A man who was shipped to Canada in the 1940s under the child migrant programme has described the experience as a “living hell”.
Edinburgh-born Roddy MacKay, who waived his right to anonymity, left for Canada in 1941 from Liverpool.
Giving evidence to the Scottish Child Abuse Inquiry he said a medical examination prior to his emigration described him as suitable to work as a labourer. He was aged six.
The 84-year-old spoke of routine beatings during his time at Fairbridge Farm School in British Columbia, as well as sexual abusers who preyed on children.
Mr MacKay told the inquiry on Wednesday: “We went through these white gates, which one of my school mates described as the pearly gates of Hell.
“(My house mother) made my life a living hell.
“She took the shirt off our back and took a belt (to us), lock us up in the basement. She was more than strict.
“I was praying with all my heart for God to do something. Whenever she lost her temper we didn’t know what we were going to get.
“I would be pleading ‘please stop, mom’. It was often enough to get burned into your mind forever.”
Fairbridge Farm was opened in 1935 as an orphanage, which Mr MacKay said was used to teach boys to work on farms and girls to work as domestics.
Children were shipped there under the UK Government’s child migration policy.
Other punishments described include being confined to small area, as well as persistent name-calling such as “guttersnipe”.
It was heard the house mother would eat nice food off of china, while the orphans had porridge with worms in it for breakfast.
The witness told how older children would bully the younger ones, while he himself was close to being sexually assaulted by a teenage boy.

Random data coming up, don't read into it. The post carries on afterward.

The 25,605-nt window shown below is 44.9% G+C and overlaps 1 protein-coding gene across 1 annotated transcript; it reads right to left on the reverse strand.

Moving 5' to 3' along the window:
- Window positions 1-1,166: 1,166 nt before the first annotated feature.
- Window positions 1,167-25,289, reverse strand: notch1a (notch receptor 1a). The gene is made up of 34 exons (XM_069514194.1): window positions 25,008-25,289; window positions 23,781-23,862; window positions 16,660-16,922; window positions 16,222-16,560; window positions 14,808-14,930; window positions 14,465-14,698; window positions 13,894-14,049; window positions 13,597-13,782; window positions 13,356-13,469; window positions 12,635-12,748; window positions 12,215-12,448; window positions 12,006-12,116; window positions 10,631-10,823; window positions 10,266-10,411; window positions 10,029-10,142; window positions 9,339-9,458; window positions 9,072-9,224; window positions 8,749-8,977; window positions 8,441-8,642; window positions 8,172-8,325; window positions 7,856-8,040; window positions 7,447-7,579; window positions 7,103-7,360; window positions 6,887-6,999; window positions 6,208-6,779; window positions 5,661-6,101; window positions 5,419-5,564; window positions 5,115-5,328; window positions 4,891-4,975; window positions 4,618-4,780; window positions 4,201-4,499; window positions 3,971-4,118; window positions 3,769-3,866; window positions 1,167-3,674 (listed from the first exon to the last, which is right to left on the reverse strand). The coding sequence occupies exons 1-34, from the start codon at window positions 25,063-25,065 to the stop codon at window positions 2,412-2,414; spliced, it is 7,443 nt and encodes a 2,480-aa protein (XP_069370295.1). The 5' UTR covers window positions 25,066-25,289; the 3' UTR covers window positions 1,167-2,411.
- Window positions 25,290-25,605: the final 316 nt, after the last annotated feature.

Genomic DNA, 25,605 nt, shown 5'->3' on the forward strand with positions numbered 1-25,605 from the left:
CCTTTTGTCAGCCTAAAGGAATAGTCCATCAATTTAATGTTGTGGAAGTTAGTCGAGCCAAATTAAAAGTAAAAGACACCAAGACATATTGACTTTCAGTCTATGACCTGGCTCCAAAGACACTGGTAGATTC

He said it was lucky another child walked in to the room before anything more serious happened.
Mr MacKay also spoke of a convicted sexual abuser who had worked at the orphanage that was allowed to return after prison and went on to assault more children.
Trouble caused by older teenagers would be blamed on the younger ones, according to the witness.
This meant they would “take it in turns” to admit to acts they had not done and be beaten for it by the house mother.
But Mr MacKay said it was being separated from his family which has had the most last impact on him.
It was not until 1976 when his brother Rob visited him in California, USA that he learned he had two younger brothers.
He was unable to trace them until 1999.
Mr MacKay, who left the orphanage aged 17 and joined the army, said: “One of the things I get bitter, bitter feelings about is the fact that they had these records.
“I was in my late 60s before I was able to obtain records that could have assisted me in reconnecting with my brothers.
“People ask me ‘have you got any closure now you have met you family?’.
“I say no, I can’t say I have closure here - I’m looking at the years that we missed over some stupid records, that nobody told us existed.”
The inquiry, before Lady Smith, continues.